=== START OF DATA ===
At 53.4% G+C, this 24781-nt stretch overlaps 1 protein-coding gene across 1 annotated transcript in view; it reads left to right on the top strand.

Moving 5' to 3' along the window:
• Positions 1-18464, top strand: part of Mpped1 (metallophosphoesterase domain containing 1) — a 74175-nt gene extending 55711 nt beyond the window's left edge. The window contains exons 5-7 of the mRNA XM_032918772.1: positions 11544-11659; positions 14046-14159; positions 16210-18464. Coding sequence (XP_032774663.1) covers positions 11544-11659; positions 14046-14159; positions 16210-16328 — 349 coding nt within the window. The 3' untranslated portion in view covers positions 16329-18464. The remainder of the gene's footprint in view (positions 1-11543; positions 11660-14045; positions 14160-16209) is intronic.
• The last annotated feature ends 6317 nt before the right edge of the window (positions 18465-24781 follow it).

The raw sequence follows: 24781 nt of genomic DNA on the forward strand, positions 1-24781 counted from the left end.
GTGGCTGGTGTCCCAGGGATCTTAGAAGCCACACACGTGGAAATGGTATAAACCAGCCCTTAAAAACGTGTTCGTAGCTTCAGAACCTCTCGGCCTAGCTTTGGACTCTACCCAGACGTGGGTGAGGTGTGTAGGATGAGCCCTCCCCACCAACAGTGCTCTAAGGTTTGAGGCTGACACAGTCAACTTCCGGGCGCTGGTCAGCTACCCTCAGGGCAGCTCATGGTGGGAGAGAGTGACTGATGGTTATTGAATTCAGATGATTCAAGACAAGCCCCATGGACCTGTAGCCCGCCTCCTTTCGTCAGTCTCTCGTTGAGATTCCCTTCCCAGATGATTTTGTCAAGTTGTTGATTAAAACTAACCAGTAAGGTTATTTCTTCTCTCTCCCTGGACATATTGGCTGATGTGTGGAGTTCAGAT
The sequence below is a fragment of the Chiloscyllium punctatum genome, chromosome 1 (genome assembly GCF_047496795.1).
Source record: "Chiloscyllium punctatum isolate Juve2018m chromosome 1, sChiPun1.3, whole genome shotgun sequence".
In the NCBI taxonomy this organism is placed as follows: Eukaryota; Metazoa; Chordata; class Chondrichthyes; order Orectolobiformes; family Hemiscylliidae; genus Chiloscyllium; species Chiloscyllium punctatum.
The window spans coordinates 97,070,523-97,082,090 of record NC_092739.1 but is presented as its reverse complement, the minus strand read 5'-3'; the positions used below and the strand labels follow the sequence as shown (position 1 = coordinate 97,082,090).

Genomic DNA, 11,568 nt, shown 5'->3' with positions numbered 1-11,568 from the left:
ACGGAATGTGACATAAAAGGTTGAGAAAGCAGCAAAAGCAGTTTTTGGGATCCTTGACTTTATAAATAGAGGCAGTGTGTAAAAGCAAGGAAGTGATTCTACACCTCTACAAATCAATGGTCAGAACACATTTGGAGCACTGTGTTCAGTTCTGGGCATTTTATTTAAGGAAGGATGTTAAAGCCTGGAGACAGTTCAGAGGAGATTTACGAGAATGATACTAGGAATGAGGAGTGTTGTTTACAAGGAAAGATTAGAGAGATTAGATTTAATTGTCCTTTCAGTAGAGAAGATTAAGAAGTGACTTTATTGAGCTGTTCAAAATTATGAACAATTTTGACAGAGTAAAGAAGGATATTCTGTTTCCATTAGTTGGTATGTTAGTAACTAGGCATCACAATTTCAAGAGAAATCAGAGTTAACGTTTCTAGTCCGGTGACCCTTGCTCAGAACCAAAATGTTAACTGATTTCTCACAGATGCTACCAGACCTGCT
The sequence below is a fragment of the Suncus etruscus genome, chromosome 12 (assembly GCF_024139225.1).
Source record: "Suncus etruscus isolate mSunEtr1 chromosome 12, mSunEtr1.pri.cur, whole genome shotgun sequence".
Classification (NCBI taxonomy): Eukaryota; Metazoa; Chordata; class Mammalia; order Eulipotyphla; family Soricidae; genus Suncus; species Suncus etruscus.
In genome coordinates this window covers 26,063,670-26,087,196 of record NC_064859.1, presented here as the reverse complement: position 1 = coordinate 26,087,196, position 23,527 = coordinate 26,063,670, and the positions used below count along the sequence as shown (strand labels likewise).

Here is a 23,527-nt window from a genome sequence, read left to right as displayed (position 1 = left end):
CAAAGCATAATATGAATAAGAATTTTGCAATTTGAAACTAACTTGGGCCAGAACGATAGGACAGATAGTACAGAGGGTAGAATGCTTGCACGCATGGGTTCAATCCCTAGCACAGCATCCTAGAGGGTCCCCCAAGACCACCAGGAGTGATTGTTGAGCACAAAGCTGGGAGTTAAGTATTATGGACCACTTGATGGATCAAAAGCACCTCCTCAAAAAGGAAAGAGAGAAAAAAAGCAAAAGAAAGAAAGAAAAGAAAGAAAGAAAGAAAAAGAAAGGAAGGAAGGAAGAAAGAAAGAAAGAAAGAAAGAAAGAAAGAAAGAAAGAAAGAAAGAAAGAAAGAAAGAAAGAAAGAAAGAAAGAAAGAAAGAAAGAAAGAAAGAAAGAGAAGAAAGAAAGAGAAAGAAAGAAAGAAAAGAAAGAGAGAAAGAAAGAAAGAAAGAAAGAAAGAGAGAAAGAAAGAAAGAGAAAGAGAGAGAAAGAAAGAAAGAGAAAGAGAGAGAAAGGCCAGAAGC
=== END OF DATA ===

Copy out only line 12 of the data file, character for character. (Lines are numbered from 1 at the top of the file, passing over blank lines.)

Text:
ACGGAATGTGACATAAAAGGTTGAGAAAGCAGCAAAAGCAGTTTTTGGGATCCTTGACTTTATAAATAGAGGCAGTGTGTAAAAGCAAGGAAGTGATTCTACACCTCTACAAATCAATGGTCAGAACACATTTGGAGCACTGTGTTCAGTTCTGGGCATTTTATTTAAGGAAGGATGTTAAAGCCTGGAGACAGTTCAGAGGAGATTTACGAGAATGATACTAGGAATGAGGAGTGTTGTTTACAAGGAAAGATTAGAGAGATTAGATTTAATTGTCCTTTCAGTAGAGAAGATTAAGAAGTGACTTTATTGAGCTGTTCAAAATTATGAACAATTTTGACAGAGTAAAGAAGGATATTCTGTTTCCATTAGTTGGTATGTTAGTAACTAGGCATCACAATTTCAAGAGAAATCAGAGTTAACGTTTCTAGTCCGGTGACCCTTGCTCAGAACCAAAATGTTAACTGATTTCTCACAGATGCTACCAGACCTGCT